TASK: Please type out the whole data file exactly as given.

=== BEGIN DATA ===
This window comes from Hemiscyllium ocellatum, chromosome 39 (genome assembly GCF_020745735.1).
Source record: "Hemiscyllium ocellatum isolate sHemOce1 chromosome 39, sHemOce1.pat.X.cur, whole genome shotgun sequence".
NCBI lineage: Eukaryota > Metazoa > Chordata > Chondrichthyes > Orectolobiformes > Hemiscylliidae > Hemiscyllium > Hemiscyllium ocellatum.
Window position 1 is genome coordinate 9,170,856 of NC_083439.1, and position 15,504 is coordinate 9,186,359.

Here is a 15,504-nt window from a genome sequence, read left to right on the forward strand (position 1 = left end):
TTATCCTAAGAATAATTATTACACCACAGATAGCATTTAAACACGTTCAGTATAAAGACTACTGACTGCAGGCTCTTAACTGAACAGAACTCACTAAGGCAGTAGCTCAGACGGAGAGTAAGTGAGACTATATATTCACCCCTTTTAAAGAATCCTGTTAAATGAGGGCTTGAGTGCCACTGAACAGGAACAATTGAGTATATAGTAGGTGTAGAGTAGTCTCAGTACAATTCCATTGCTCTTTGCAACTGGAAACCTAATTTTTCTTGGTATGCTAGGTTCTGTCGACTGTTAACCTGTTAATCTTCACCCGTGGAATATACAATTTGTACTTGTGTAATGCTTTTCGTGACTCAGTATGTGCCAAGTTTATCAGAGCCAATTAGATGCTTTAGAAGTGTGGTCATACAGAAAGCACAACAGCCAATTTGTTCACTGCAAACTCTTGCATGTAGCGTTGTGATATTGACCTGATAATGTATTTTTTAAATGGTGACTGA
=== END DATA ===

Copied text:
This window comes from Hemiscyllium ocellatum, chromosome 39 (genome assembly GCF_020745735.1).
Source record: "Hemiscyllium ocellatum isolate sHemOce1 chromosome 39, sHemOce1.pat.X.cur, whole genome shotgun sequence".
NCBI lineage: Eukaryota > Metazoa > Chordata > Chondrichthyes > Orectolobiformes > Hemiscylliidae > Hemiscyllium > Hemiscyllium ocellatum.
Window position 1 is genome coordinate 9,170,856 of NC_083439.1, and position 15,504 is coordinate 9,186,359.

Here is a 15,504-nt window from a genome sequence, read left to right on the forward strand (position 1 = left end):
TTATCCTAAGAATAATTATTACACCACAGATAGCATTTAAACACGTTCAGTATAAAGACTACTGACTGCAGGCTCTTAACTGAACAGAACTCACTAAGGCAGTAGCTCAGACGGAGAGTAAGTGAGACTATATATTCACCCCTTTTAAAGAATCCTGTTAAATGAGGGCTTGAGTGCCACTGAACAGGAACAATTGAGTATATAGTAGGTGTAGAGTAGTCTCAGTACAATTCCATTGCTCTTTGCAACTGGAAACCTAATTTTTCTTGGTATGCTAGGTTCTGTCGACTGTTAACCTGTTAATCTTCACCCGTGGAATATACAATTTGTACTTGTGTAATGCTTTTCGTGACTCAGTATGTGCCAAGTTTATCAGAGCCAATTAGATGCTTTAGAAGTGTGGTCATACAGAAAGCACAACAGCCAATTTGTTCACTGCAAACTCTTGCATGTAGCGTTGTGATATTGACCTGATAATGTATTTTTTAAATGGTGACTGA